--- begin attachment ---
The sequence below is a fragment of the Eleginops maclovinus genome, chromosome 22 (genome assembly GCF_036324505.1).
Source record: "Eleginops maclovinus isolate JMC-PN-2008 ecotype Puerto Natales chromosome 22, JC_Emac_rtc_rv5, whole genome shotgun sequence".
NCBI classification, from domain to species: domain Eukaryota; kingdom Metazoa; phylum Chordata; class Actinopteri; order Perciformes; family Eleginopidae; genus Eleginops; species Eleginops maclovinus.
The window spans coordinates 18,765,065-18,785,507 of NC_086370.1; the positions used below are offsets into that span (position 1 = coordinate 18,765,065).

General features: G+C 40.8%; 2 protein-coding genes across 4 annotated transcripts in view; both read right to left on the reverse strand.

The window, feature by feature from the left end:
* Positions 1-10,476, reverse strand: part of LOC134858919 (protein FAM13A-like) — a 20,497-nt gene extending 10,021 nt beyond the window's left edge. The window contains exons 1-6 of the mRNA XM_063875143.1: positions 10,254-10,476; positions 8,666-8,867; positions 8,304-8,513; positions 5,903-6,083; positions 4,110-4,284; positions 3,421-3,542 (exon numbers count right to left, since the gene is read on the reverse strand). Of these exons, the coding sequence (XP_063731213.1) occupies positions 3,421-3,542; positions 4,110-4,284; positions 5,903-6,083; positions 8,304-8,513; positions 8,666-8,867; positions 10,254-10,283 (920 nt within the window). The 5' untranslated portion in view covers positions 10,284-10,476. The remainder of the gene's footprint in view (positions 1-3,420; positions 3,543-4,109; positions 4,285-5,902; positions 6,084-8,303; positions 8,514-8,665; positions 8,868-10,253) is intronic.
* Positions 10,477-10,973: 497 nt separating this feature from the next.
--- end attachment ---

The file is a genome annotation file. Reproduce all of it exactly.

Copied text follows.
The sequence below is a fragment of the Eleginops maclovinus genome, chromosome 22 (genome assembly GCF_036324505.1).
Source record: "Eleginops maclovinus isolate JMC-PN-2008 ecotype Puerto Natales chromosome 22, JC_Emac_rtc_rv5, whole genome shotgun sequence".
NCBI classification, from domain to species: domain Eukaryota; kingdom Metazoa; phylum Chordata; class Actinopteri; order Perciformes; family Eleginopidae; genus Eleginops; species Eleginops maclovinus.
The window spans coordinates 18,765,065-18,785,507 of NC_086370.1; the positions used below are offsets into that span (position 1 = coordinate 18,765,065).

General features: G+C 40.8%; 2 protein-coding genes across 4 annotated transcripts in view; both read right to left on the reverse strand.

The window, feature by feature from the left end:
* Positions 1-10,476, reverse strand: part of LOC134858919 (protein FAM13A-like) — a 20,497-nt gene extending 10,021 nt beyond the window's left edge. The window contains exons 1-6 of the mRNA XM_063875143.1: positions 10,254-10,476; positions 8,666-8,867; positions 8,304-8,513; positions 5,903-6,083; positions 4,110-4,284; positions 3,421-3,542 (exon numbers count right to left, since the gene is read on the reverse strand). Of these exons, the coding sequence (XP_063731213.1) occupies positions 3,421-3,542; positions 4,110-4,284; positions 5,903-6,083; positions 8,304-8,513; positions 8,666-8,867; positions 10,254-10,283 (920 nt within the window). The 5' untranslated portion in view covers positions 10,284-10,476. The remainder of the gene's footprint in view (positions 1-3,420; positions 3,543-4,109; positions 4,285-5,902; positions 6,084-8,303; positions 8,514-8,665; positions 8,868-10,253) is intronic.
* Positions 10,477-10,973: 497 nt separating this feature from the next.